I just realized how many pictures I have of our trip to the museum. Holy moly. This story will have to be two parts long or your eyeballs will fall out of your head after reading all of it, gentle reader. It’s all for you, you know?
Here’s the first part:
My first trip to Strong National Museum of Play took place almost a decade ago when I was visiting my sister, Cheryl, and her family in Rochester. I remember being completely in awe of the place and even though I was in my twenties–and the place was geared mainly towards kids–I enjoyed in immensely. There was so much to do and see and I wasn’t the only one to have a blast; everyone in our party had fun running around to the different exhibits and checking everything out.
Now fast forward to present day. Zoey is going through a growing stage where she’s realized she enjoys independence. She wants to do everything on her own without having to hold Mommy or Daddy’s hand or sit buckled in a stroller. Of course, depending on the location, that might be an obvious problem (like when we went to the farmer’s market). So we were kind of looking for somewhere family-oriented that we could take her and she could roam around (with us following close behind) and explore on her own. A hands-on place that caters to the little one’s growing minds and sense of curiosity. And then I thought of the Strong Museum.
A quick look at their website tells me that the museum came about because Margaret Woodbury Strong simply liked to collect things–in particular dolls and toys. Her collection and reputation got so big that she created the museum to display her collection. Since then it has grown into a center of toy preservation, learning and fun. Totally designed for kids of all ages to explore and families to spend time together. Should we go? Well, yes, yes we should.
Cheryl and I organized the trip because not only were we going to visit the museum, but we were going to visit with my sister and her family at their home in Rochester afterwards. It was kind of a lot to pack into one day, since we live about two hours away from Rochester, but it was DEFINITELY worth it.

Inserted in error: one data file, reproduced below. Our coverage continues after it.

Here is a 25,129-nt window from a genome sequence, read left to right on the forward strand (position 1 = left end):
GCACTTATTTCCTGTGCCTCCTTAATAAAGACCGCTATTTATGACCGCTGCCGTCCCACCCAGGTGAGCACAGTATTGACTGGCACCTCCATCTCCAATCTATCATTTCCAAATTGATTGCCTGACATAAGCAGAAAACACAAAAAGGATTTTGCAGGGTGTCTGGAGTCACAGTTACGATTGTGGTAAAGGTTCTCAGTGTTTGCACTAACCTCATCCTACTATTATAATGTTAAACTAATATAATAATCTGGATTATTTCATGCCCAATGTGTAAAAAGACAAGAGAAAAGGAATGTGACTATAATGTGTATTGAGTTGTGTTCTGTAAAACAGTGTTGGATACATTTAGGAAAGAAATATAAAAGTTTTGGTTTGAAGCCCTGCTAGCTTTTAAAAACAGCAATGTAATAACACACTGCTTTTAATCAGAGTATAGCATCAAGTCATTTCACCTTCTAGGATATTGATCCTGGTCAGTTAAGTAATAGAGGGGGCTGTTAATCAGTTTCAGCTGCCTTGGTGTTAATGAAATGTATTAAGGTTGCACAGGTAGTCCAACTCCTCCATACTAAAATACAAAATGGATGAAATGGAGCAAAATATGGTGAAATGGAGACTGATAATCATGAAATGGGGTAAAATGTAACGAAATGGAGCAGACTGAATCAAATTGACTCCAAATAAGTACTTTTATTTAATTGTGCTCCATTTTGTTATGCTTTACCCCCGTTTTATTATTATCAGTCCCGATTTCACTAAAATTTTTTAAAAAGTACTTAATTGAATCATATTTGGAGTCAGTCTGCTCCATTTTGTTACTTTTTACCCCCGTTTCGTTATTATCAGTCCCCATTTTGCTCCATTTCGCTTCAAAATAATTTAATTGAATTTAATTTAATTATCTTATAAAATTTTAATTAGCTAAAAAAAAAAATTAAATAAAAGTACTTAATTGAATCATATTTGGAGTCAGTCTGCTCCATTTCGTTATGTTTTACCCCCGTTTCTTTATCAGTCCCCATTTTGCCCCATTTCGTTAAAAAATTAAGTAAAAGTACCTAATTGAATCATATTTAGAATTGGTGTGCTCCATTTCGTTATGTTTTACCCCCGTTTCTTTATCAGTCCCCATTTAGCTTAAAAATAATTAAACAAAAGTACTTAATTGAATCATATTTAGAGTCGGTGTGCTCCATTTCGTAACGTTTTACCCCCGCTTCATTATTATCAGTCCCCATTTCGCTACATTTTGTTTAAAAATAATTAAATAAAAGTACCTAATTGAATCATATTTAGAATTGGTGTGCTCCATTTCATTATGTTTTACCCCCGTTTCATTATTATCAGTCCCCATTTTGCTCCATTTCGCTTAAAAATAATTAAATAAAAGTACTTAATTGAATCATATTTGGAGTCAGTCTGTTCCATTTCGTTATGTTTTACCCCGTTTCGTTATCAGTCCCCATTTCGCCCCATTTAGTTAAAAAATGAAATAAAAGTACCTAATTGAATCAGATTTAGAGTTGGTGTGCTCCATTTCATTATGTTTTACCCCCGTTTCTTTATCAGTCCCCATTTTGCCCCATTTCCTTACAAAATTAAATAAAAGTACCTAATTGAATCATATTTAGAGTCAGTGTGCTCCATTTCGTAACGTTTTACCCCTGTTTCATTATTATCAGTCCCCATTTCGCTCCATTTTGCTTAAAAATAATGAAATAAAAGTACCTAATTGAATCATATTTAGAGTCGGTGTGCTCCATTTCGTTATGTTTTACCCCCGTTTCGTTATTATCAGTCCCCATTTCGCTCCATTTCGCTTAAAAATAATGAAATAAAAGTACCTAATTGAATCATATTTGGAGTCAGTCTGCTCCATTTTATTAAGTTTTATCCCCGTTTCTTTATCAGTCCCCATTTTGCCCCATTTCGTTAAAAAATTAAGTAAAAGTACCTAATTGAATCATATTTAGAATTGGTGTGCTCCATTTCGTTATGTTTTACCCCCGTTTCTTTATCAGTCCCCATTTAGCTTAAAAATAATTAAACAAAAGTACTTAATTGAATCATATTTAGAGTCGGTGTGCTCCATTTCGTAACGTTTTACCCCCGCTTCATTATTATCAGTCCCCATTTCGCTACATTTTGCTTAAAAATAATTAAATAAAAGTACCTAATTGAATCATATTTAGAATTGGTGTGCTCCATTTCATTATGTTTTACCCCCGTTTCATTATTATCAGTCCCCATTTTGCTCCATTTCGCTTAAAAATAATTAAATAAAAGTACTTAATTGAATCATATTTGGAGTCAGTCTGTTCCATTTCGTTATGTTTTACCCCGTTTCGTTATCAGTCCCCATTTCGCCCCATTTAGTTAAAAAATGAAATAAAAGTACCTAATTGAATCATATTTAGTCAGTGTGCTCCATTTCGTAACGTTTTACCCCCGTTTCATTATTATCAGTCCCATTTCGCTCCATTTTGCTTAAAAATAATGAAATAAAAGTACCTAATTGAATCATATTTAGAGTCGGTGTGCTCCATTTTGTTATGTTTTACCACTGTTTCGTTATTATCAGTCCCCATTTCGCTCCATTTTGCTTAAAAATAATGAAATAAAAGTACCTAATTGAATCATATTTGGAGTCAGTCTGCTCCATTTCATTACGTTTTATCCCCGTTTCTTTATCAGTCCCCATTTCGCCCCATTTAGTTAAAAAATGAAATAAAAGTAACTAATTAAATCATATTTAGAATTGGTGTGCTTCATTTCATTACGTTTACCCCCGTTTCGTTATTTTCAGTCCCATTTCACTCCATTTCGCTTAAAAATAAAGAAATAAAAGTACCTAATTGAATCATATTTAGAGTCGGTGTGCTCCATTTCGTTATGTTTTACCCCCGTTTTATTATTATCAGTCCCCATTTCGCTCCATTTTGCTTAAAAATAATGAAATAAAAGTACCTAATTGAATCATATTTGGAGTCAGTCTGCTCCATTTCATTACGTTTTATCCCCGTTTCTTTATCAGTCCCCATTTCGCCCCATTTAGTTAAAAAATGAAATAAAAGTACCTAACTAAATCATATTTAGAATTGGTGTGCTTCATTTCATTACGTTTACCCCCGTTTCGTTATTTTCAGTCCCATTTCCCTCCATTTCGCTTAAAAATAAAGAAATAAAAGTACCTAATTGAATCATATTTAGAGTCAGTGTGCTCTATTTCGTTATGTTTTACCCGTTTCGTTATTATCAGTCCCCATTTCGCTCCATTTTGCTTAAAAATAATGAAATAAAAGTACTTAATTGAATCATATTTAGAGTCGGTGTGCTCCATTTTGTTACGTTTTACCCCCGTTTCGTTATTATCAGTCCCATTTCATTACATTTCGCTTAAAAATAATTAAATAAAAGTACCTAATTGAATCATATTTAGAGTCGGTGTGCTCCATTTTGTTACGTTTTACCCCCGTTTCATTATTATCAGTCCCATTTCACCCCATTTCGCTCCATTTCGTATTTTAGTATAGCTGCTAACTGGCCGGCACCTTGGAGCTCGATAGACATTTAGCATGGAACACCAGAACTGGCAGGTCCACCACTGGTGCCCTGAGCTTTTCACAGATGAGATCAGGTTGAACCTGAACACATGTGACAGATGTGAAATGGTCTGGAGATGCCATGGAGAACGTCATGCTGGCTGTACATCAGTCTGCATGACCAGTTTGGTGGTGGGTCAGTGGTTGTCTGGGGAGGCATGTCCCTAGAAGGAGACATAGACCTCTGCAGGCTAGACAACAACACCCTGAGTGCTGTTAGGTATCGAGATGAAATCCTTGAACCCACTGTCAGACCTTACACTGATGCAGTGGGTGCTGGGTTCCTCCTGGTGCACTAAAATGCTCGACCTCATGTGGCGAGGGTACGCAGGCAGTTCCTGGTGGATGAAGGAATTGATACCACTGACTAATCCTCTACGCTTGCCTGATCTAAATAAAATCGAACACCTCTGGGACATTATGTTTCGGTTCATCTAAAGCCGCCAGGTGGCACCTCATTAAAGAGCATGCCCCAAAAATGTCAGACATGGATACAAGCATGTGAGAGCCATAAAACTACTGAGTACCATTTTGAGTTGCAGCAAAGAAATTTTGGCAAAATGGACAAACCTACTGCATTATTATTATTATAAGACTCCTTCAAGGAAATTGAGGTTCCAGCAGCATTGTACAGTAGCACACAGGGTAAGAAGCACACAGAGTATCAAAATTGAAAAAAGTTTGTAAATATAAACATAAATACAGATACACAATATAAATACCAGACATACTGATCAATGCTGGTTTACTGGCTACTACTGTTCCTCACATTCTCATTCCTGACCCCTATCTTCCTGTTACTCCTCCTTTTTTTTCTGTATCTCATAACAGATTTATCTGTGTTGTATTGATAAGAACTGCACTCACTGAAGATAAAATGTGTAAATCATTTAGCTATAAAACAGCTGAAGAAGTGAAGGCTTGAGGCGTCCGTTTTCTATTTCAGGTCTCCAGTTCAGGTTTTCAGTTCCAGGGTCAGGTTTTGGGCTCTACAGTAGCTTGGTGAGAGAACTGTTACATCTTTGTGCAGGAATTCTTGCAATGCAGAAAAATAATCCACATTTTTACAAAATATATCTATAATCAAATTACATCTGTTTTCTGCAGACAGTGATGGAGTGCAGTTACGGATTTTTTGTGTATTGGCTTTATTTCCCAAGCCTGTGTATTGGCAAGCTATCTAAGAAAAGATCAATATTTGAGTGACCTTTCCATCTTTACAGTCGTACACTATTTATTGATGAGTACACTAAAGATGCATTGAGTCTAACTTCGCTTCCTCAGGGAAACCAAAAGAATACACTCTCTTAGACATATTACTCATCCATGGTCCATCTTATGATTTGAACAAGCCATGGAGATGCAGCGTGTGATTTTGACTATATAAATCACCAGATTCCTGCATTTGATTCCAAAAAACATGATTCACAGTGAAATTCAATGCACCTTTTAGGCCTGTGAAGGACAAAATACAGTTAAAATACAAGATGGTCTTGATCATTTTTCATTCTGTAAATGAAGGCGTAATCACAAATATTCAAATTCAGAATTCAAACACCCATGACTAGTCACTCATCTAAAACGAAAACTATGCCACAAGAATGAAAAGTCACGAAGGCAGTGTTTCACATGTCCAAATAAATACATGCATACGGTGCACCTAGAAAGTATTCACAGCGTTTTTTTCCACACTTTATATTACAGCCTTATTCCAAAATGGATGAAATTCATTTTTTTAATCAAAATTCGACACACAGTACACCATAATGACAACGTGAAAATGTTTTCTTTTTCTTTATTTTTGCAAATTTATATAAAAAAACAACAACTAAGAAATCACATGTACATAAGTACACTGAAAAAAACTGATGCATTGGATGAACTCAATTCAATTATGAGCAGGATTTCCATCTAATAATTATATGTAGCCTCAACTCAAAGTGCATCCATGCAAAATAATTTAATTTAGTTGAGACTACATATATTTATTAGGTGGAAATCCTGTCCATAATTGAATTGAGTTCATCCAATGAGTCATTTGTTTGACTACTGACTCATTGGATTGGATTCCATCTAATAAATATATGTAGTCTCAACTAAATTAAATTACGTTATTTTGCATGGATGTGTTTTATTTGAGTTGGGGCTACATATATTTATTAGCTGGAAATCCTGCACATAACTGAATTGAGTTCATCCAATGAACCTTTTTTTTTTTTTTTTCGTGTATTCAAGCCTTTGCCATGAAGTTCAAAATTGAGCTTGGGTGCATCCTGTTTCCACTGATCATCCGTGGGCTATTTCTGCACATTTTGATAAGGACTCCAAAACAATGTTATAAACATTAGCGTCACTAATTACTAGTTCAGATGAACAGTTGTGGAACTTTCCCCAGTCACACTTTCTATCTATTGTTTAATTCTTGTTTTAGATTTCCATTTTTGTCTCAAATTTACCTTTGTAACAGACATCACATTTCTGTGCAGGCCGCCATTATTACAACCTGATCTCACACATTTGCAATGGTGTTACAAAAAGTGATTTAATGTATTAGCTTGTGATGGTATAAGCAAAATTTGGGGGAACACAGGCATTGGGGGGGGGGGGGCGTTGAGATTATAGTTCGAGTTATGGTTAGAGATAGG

We decided to meet up with Cheryl and her kids at the museum around noon, which gave Zoey, Greg and I time to travel to Rochester and get some lunch before exploring. The drive was pretty uneventful; I spent half of it in the front seat with Greg and the other half in the back seat playing Barbie mermaids with Zoey. Also, she might have thought the thruway toll booth was a drive-thru. VERY cute.
Anyway, we got to the museum without incident, meaning we didn’t get lost, and as soon as we got inside the front doors, Zoey was ready to explore. But first, we had to do two VERY IMPORTANT THINGS: ride the carousel just inside the door and eat lunch in the 1950’s diner right next to the ferris wheel. Zoey loved the carousel and told Greg and I that her horse was named ‘Heeee’.
At the diner, Zoey and I had chicken nuggets and fries while Greg had a hamburger and fries for lunch. Zoey was practically bouncing in her seat with excitement at what was to come–and she’d never even been there before!
In the diner
Cheryl and her family were running a little late, so she told us to go ahead into the museum and start exploring. Right after we paid for admission, we HAD to check out the big fish tank:
And then it was off to Sesame Street:
Well, hello, Big Bird
Zoey let me know the doors were locked
Greg and Zoey found a little alcove where they could listen to music from the 70’s. They rocked out:
Zoey loves to dance
Then Zoey found a TV screen where she could actually be ON TV WITH HER FAVORITE SESAME STREET CHARACTERS OMG!
She pushed her stroller into the alcove to show it to The Count
When we finally pulled Miss Zoey away from the Sesame street area, she found these huge tubes that blow out air to keep the balls in the air. Naturally, my kid wanted to knock the balls off balance so she could play with them:
But then she found the car track. Zoey has been getting into matchbox cars lately and to find a track like this where multiple cars could race and it’s really a wonder her head didn’t explode at how excited she was to play with it:
But then she found her own race car that allows you to race on a computer screen:
The coolest race car EVER
Around this point, we met up with my sister and her kids and headed to the most awesome part of the Strong museum, in my opinion: their hands-on miniature version of a Wegmans grocery store. Because Wegmans was started in Rochester (and has expanded all over New York), they’re kind of proud and the Wegmans store exhibit was added to allow kids to shop like Mommy and Daddy while teaching them about nutrition, how a grocery store works, etc. That place is AWESOME:
The line to get in
Each little shopper was only supposed to put five items in their cart before going to the check-out, where they got to play the cashier and actually run each item over the scanner, use the cash register and print out a receipt for their purchase. Then they were supposed to put their items back on the shelf and put their cart away. Easy, right? Yeah, my kid had a bit of trouble understanding the five items only thing. One she got her hands on a cart her size, she WENT TO TOWN with the shopping thing:
But is that the end of what we saw at the museum? NO WAY! There was lots more, but it won’t all fit in this post. Part two will be out soon. I promise.
For more information about Strong National Museum of Play, including the history, click here.